Samsung, LG And Sony Didn’t Have A Great Quarter

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Mobile giants Samsung, LG and Sony have released data on the last quarter (April to June 2019) and it makes for grim reading, although not for all the same reasons.

Starting with Samsung, the market leader, it was revealed that operating profit fell 56 percent year-on-year to 6.6 trillion won during the quarter. That’s the lowest it has been since 2016, when Samsung was (quite literally) putting out fires after the Galaxy Note 7 disaster. Revenue dropped 4 percent to 56.13 trillion won.

Smartphone revenue was actually up 8 percent year-on-year, but profit was down 42 percent. While shipments of phones was strong, it was mainly Samsung’s mid-range devices which sold well; ominously, the company highlighted that its flagship Galaxy S10 displayed “weak sales momentum” during the quarter, which is rather worrying when you consider how important a release that was in the scheme of things. If your flagship device isn’t a hit, then where do you turn?

Samsung does expect to bounce back, however, as it is predicting huge demand for OLED screens once the 5G revolution begins; it reasons that thinner OLED displays will be a must as hardware makers try and cram in as much tech as possible.

Samsung Falter, But LG And Sony Are Really Struggling To Sell Smartphones Right Now

There isn’t as much light at the end of the tunnel for LG and Sony, however, both of which also posted dismal figures for the quarter. LG’s sales from smartphones dropped by 21 percent year-on-year, and the Korean company cited “slow sales of 4G premium models and intense market competition in mass-tier products” as the reason for the dismal results. What makes this data even more depressing is that LG launched its first 5G phone recently, the LG V50.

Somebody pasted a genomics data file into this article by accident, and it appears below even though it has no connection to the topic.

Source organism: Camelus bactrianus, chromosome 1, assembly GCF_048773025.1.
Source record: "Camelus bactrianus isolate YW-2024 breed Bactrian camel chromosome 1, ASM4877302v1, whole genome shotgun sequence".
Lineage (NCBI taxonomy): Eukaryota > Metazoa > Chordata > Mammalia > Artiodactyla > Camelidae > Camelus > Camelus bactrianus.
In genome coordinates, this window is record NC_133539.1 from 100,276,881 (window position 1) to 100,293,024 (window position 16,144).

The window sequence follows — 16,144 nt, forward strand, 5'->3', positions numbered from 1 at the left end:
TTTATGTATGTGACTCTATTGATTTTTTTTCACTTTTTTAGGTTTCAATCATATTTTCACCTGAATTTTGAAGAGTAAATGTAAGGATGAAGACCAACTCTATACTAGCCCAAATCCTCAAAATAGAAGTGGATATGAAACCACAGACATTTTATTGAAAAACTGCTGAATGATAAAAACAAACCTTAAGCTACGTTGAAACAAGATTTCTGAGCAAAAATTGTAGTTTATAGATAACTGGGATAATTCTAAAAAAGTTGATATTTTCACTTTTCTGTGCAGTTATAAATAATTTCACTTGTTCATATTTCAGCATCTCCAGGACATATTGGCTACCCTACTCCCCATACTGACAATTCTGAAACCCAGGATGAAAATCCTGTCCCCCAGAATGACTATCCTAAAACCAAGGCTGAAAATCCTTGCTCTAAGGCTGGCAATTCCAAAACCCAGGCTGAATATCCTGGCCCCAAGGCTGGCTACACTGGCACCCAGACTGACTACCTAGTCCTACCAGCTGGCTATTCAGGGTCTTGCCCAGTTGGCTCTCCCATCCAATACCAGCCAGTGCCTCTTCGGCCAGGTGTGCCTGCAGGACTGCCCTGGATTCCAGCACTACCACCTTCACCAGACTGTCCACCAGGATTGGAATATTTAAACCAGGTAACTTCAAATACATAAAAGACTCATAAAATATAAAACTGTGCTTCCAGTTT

Meanwhile, Sony’s sales from smartphones dropped by almost 30 percent, and the company has reduced its annual forecast for smartphone sales from 5 million to 4 million for this financial year. When you consider Sony’s standing in the world of consumer technology, that’s quite a pitiful figure.

The struggles of the smartphone ‘old guard’ are perhaps an indication of just how far Chinese rivals like Xiaomia and Huawei have come in the past few years; with demand for smartphones levelling out, it would seem that there simply isn’t enough room in the market for all of these companies and as a consequence its the likes of LG and Sony that are getting squeezed out. Samsung is in no immediate danger we’d argue, but its troubles with the Galaxy Fold and the lack of interest in its Galaxy S10 flagship are nonetheless disconcerting.

The smartphone market, in general, is struggling as demand wanes in the face of oversaturation and people holding onto their phones for longer; could we see some of the industry’s oldest firms drop out entirely before long?

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